My name is Ryan Corte, O.D. and I’m currently serving a residency in Chicago, Illinois. I interviewed a number of colleagues who are also serving residencies and incorporated some of their responses into this article. It is worth noting that I did not receive any negative feedback toward serving a residency. Enjoy.
Fourth year of optometry school can be an exciting, yet nerve-racking time in life. You experience different modalities of practice during your externships, hoping to determine the right pathway to begin your career. With this being said, it’s your final year of school and you’ll probably be asked the following questions:
1) What are your plans after graduation?
2) Are you serving a residency?
At this time last year, I was not interested in a residency. Twenty-one consecutive years of education left me feeling burned out. After many years of networking with doctors and industry representatives from North Carolina, I had some great opportunities available. However, late last fall at the American Academy of Optometry, I experienced a change of heart. A firm believer that everything happens for a reason, I could no longer ignore strong recommendations from mentors to pursue a residency. After some additional research, and time for reflection, I decided to go with my gut instinct and enter the residency matching process. As of today, I’m fully embracing my experience as a primary care and ocular disease resident at the Illinois College of Optometry (ICO).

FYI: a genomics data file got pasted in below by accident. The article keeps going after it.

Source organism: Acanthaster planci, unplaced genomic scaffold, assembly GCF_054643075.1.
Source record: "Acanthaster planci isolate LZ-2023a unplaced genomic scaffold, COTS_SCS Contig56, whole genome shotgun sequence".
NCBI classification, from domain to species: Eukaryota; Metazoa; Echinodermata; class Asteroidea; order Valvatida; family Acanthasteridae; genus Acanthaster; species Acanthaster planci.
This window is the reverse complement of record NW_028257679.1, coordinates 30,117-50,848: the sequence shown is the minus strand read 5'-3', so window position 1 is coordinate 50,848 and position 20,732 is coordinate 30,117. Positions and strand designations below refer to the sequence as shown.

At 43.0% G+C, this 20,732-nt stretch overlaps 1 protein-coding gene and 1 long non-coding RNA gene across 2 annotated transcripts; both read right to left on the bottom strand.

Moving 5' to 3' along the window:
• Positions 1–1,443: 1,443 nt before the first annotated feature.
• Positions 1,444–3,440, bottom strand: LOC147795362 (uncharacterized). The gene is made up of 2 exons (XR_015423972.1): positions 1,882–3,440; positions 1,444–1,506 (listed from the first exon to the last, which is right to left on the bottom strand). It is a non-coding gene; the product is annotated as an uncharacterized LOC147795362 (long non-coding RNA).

The following are some of the many benefits of an optometric residency:
Externships allow you to experience the “tip of the iceberg” when it comes to handling complex cases. By the time you adapt to your environment and earn the trust of your preceptors, you find yourself packing your bags and moving onto your next rotation. Residency gives you the opportunity to spend an entire year building strong clinical skills in an environment proven to yield challenging patient encounters. Stevie Parker, O.D., the cornea and contact lens resident at ICO, believes she’s already becoming more confident in treating complex patients. “Having the opportunity to work with a corneal ophthalmologist one day a week has really helped me build upon my disease differential diagnosis and management skills. As a resident, the faculty tends to refer you to the more interesting and challenging patients, and having these experiences makes you a better clinician,” said Dr. Parker.
Everyone has someone in their life that has inspired them. “My residency coordinator is a great mentor that is committed to training new ODs to practice full scope optometry,” said Andrea Crabb, O.D., an ocular disease resident at The Eye Center of Toledo. As a resident, you spend a year with experienced optometrists who have walked a mile in your shoes. They’ve learned from their previous mistakes and can help you avoid common pitfalls young clinicians encounter. Furthermore, having a mentor on your side can be a great resource for career or personal advice. “I have really appreciated the generous amount of professional advice the doctors I work with have provided,” said Vicky Wong, O.D., a low vision/TBI resident from the Lexington Veterans Affairs Medical Center (VAMC).
Networking and marketability